“He became, it seems to me, very discouraged about the future of the Indians,” Doyle continues. “And concerned that the Americans were caring too little for their well-being. Some say that the people of Missouri didn’t really like Clark because they thought he was too kind to the Indians, and perhaps that’s why he lost when he ran for governor of Missouri in 1820. He’d been territorial governor for three terms, and he was defeated, terribly, by Alexander McNair. Clark also came from well-established, aristocratic Virginia families, and in St. Louis he may have had manners that were unbecoming to frontier people. For instance, back in Virginia, when gentlemen had voted they would come out of the voting booth and announce publicly who they’d voted for. When Clark did this in St. Louis, people thought it peculiar.”

On the other hand, Doyle’s ongoing research has given him opportunities to connect with Clark, who died of natural causes in 1838, on other levels by learning some of the skills that Clark needed on the expedition. He rattles off a quick half-dozen of them.

“I’ve been learning how to use the Indian sign language,” he says, giving a brief demonstration. “It’s beautiful! I’ve also been learning how to use a sextant and other scientific instruments the expedition brought for navigation and orienteering. I’ve learned how to make fire with flint and steel. I’m learning some of the dances of the day, and I’ve learned to play the pennywhistle, which is similar to the fife. I’m making my own clothes out of leather, and I’m also learning about how they cooked and prepared food. I suppose I could whip up a boudin blanc [a staple of the times when the hunting was good] if I had the right ingredients. I just need some bear’s grease, flour, salt, pepper, buffalo hump, buffalo tongue, some suet and some intestines. And a frying pan and a kettle.”

“I’ve also been trying to figure out how people spoke 200 years ago to get Clark’s accent correct,” he says. “We joke about what a terrible speller he was and how he spelled the words “Sioux Indian” something like 27 different ways in his journals, but he spelled phonetically and some of the words are helping me figure out how he spoke.”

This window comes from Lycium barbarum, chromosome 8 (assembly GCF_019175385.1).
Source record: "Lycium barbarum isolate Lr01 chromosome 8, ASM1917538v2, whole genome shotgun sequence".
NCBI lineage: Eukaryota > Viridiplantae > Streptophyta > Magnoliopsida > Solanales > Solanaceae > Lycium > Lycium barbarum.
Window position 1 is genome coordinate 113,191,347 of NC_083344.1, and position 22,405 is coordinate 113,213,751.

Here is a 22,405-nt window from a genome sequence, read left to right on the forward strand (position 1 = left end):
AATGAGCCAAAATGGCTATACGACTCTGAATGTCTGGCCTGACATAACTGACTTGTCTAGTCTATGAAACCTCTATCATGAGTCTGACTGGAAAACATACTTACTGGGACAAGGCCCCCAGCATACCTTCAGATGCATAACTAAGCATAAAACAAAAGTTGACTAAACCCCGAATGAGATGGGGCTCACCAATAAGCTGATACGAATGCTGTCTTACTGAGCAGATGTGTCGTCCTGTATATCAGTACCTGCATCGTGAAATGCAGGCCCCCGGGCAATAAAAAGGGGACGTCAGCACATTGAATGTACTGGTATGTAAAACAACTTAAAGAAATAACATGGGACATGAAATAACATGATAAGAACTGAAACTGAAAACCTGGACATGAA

With statewide preparations already underway for the Montana leg of the Lewis and Clark bicentennial, Doyle expects to have plenty to do with Clark in the next few years.

“I reckon for this bicentennial, they’re going to need at least 30 William Clarks along the Lewis and Clark Trail, from sea to shining sea, Virginia to Fort Clatsop, to take care of the millions of visitors. As I travel around, people give me information. Not only scholars, but local folks, too. And so I find it important for me to keep a journal, just like the captains did, to note the curiosities.”

One last thing: “I decided to use a Virginia accent,” Doyle says, with a glint of pride. “Though God only knows if there was such a thing 200 years ago, when our country was thinking of making German the official language. But I stuck with it because I believe Clark would have kept it after growing up there for the first 13 years of his life and proud of his Virginia heritage. It’s an accent that he probably didn’t want to wash away in his mouth when he got out to St. Louis.

“I’ve even had people in the audience congratulate me on my fine Virginia accent and ask me where I learned it,” he chuckles. “And I tell them I learned it from ‘The Waltons.’”

Ritchie Doyle presents The Recollections of William Clark: Mapping an American Empire Sunday, Dec. 9 at the New Crystal Theatre. 2 PM. A $5 donation is requested.